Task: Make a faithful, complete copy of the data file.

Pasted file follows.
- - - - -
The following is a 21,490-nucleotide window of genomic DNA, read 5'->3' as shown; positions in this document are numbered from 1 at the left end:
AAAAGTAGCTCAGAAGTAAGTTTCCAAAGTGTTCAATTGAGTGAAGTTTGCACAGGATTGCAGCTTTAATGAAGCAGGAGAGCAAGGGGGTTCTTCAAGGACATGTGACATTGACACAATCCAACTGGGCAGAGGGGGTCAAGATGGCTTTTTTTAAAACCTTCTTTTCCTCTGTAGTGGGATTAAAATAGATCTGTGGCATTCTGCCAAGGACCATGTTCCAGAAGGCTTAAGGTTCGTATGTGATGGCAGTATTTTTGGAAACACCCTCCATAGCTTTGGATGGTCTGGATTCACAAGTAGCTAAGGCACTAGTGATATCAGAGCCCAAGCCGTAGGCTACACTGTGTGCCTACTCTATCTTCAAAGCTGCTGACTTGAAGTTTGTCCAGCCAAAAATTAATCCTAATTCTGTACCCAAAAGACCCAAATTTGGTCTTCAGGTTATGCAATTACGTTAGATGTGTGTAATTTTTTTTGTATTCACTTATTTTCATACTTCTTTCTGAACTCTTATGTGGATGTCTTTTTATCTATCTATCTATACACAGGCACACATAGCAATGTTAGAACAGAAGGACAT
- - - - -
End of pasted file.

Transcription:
The following is a 21,490-nucleotide window of genomic DNA, read 5'->3' as shown; positions in this document are numbered from 1 at the left end:
AAAAGTAGCTCAGAAGTAAGTTTCCAAAGTGTTCAATTGAGTGAAGTTTGCACAGGATTGCAGCTTTAATGAAGCAGGAGAGCAAGGGGGTTCTTCAAGGACATGTGACATTGACACAATCCAACTGGGCAGAGGGGGTCAAGATGGCTTTTTTTAAAACCTTCTTTTCCTCTGTAGTGGGATTAAAATAGATCTGTGGCATTCTGCCAAGGACCATGTTCCAGAAGGCTTAAGGTTCGTATGTGATGGCAGTATTTTTGGAAACACCCTCCATAGCTTTGGATGGTCTGGATTCACAAGTAGCTAAGGCACTAGTGATATCAGAGCCCAAGCCGTAGGCTACACTGTGTGCCTACTCTATCTTCAAAGCTGCTGACTTGAAGTTTGTCCAGCCAAAAATTAATCCTAATTCTGTACCCAAAAGACCCAAATTTGGTCTTCAGGTTATGCAATTACGTTAGATGTGTGTAATTTTTTTTGTATTCACTTATTTTCATACTTCTTTCTGAACTCTTATGTGGATGTCTTTTTATCTATCTATCTATACACAGGCACACATAGCAATGTTAGAACAGAAGGACAT